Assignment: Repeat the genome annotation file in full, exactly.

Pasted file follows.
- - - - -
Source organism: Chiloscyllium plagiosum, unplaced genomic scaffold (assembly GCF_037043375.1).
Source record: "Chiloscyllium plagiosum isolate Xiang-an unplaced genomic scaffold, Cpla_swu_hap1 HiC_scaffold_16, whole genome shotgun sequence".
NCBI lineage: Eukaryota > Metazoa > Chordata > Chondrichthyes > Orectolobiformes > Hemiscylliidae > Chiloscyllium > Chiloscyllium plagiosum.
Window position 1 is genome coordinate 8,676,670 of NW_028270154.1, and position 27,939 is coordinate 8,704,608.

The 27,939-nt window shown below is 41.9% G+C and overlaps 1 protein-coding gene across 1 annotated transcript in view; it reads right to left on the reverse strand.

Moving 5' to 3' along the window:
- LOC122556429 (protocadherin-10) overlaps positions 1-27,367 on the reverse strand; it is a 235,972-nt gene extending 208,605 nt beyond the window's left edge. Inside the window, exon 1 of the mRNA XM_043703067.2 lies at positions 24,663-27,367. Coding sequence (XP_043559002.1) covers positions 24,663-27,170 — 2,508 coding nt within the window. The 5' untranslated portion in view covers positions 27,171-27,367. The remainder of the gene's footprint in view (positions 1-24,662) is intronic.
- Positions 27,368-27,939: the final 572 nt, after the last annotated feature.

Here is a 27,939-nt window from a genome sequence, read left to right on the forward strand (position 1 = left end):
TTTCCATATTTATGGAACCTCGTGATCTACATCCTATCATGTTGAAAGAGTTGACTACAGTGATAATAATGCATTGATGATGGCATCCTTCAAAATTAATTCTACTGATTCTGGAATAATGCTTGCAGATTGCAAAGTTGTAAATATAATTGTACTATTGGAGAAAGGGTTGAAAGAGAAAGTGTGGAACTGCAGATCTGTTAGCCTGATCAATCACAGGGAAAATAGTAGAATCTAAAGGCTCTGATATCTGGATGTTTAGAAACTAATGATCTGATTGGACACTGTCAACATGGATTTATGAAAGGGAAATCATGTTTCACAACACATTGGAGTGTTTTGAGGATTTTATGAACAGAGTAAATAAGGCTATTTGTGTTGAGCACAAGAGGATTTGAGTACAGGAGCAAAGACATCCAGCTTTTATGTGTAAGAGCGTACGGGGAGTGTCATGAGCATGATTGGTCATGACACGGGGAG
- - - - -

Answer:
Source organism: Chiloscyllium plagiosum, unplaced genomic scaffold (assembly GCF_037043375.1).
Source record: "Chiloscyllium plagiosum isolate Xiang-an unplaced genomic scaffold, Cpla_swu_hap1 HiC_scaffold_16, whole genome shotgun sequence".
NCBI lineage: Eukaryota > Metazoa > Chordata > Chondrichthyes > Orectolobiformes > Hemiscylliidae > Chiloscyllium > Chiloscyllium plagiosum.
Window position 1 is genome coordinate 8,676,670 of NW_028270154.1, and position 27,939 is coordinate 8,704,608.

The 27,939-nt window shown below is 41.9% G+C and overlaps 1 protein-coding gene across 1 annotated transcript in view; it reads right to left on the reverse strand.

Moving 5' to 3' along the window:
- LOC122556429 (protocadherin-10) overlaps positions 1-27,367 on the reverse strand; it is a 235,972-nt gene extending 208,605 nt beyond the window's left edge. Inside the window, exon 1 of the mRNA XM_043703067.2 lies at positions 24,663-27,367. Coding sequence (XP_043559002.1) covers positions 24,663-27,170 — 2,508 coding nt within the window. The 5' untranslated portion in view covers positions 27,171-27,367. The remainder of the gene's footprint in view (positions 1-24,662) is intronic.
- Positions 27,368-27,939: the final 572 nt, after the last annotated feature.

Here is a 27,939-nt window from a genome sequence, read left to right on the forward strand (position 1 = left end):
TTTCCATATTTATGGAACCTCGTGATCTACATCCTATCATGTTGAAAGAGTTGACTACAGTGATAATAATGCATTGATGATGGCATCCTTCAAAATTAATTCTACTGATTCTGGAATAATGCTTGCAGATTGCAAAGTTGTAAATATAATTGTACTATTGGAGAAAGGGTTGAAAGAGAAAGTGTGGAACTGCAGATCTGTTAGCCTGATCAATCACAGGGAAAATAGTAGAATCTAAAGGCTCTGATATCTGGATGTTTAGAAACTAATGATCTGATTGGACACTGTCAACATGGATTTATGAAAGGGAAATCATGTTTCACAACACATTGGAGTGTTTTGAGGATTTTATGAACAGAGTAAATAAGGCTATTTGTGTTGAGCACAAGAGGATTTGAGTACAGGAGCAAAGACATCCAGCTTTTATGTGTAAGAGCGTACGGGGAGTGTCATGAGCATGATTGGTCATGACACGGGGAG